Arriving stream side I quickly saw a buffet of insects about. There were the ever present midges, stone flies, both crawling and in flight, and I noticed what appeared to be caddis about.
So the first fly sent into action was a elk hair caddis. I worked the fly through riffles and a slow deep pool. It was soon made clear the fish were not ready to surface feed, so I tied on a soft-hackle and bingo. Several hits but it took some time before I had my first of the day.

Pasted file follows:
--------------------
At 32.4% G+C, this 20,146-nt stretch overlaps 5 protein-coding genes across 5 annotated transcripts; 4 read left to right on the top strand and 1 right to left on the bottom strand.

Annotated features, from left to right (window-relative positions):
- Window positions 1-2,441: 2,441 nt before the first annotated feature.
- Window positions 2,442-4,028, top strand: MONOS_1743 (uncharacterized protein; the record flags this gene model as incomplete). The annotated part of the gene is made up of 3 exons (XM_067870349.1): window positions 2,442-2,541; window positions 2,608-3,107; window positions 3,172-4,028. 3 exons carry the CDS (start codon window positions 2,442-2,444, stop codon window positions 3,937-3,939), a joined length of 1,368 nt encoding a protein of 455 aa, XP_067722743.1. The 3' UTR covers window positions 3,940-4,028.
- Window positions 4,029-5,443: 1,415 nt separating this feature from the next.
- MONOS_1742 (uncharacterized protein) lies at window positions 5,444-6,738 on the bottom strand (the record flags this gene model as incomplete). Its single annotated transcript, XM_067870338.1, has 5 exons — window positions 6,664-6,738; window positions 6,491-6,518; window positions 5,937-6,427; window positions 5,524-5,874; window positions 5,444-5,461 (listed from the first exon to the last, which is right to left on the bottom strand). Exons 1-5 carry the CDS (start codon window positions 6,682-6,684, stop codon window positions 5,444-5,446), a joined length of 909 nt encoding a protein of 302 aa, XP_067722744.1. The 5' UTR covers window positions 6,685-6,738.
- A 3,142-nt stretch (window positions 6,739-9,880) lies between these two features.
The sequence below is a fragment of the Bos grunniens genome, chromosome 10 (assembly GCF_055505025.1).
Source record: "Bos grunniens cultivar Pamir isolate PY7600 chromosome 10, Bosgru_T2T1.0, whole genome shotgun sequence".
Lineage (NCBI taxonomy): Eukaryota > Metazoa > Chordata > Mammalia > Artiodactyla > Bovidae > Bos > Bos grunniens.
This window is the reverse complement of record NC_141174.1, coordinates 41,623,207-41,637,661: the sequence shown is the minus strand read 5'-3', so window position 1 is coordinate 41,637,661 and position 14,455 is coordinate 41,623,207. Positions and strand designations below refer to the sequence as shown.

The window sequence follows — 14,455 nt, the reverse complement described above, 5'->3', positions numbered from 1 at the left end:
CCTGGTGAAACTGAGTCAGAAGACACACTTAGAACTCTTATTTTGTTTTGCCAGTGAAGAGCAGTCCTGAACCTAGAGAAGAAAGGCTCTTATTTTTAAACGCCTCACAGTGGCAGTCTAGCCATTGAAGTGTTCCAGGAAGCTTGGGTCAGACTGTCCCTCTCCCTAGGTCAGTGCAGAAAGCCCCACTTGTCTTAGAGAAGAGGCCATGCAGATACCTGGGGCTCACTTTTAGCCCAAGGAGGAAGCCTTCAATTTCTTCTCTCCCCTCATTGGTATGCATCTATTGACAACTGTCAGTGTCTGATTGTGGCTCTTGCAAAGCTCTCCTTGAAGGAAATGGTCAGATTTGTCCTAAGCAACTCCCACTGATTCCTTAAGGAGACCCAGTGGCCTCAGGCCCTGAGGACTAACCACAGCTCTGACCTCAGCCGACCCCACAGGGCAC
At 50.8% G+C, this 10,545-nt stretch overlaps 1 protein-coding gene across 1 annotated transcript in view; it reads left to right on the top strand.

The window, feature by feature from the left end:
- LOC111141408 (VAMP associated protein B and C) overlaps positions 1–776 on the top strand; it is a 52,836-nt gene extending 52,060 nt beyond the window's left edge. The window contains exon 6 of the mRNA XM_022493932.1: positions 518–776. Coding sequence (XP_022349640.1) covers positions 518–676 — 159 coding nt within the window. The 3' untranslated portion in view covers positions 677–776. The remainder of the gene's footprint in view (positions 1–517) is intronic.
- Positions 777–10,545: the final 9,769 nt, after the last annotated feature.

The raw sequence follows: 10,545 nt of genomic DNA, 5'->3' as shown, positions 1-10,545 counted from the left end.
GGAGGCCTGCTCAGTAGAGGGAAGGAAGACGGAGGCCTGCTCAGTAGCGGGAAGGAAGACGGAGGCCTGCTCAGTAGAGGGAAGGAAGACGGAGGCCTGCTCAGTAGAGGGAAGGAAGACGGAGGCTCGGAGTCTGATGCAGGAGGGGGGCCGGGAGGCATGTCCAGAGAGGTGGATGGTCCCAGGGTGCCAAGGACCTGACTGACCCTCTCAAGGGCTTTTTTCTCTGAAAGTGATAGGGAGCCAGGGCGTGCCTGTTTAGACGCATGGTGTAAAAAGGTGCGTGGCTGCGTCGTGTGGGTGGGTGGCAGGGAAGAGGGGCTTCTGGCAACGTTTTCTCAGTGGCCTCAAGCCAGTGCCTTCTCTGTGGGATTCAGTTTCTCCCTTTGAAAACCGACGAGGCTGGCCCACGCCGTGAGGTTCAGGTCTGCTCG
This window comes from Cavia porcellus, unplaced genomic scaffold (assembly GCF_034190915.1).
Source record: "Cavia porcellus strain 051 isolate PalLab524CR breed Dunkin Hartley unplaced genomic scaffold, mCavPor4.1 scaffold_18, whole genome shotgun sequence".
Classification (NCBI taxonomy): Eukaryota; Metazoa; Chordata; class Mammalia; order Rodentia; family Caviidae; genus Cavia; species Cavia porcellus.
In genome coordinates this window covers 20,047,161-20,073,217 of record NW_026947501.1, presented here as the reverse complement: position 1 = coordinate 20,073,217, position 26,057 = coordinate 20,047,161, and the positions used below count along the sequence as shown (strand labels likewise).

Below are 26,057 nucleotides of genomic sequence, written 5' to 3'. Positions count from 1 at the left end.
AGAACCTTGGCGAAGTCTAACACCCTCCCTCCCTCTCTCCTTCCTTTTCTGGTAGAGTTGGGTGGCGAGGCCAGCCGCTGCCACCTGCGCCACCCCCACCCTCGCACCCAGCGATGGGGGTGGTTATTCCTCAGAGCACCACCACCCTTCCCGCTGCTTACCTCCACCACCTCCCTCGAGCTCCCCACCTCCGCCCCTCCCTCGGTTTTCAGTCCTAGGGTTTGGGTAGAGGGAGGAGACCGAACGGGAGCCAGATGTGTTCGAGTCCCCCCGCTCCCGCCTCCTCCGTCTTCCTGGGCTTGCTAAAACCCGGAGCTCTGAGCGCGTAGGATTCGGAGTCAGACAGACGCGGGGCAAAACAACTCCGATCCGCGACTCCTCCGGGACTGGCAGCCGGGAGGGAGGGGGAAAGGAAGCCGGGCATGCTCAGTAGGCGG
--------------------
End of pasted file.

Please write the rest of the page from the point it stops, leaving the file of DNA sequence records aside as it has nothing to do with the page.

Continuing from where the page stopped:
A lovely little wild jewel.
Warmer temps can also cause problems. As snow melts along the side of the stream it drops and floats, this can cause water temps to cool and they will cloud up.
This male took a soft-hackle too. He also took a jump or two before sending up the white flag.
As time went by I noticed several faint rises. These were not the splashy ones but more like a sip.
I tied on a mini-hornberg and in the next half hour brought several brookies to hand.
The last fish of the day also took a dry fly. Well that gives me February in the books on a dry fly.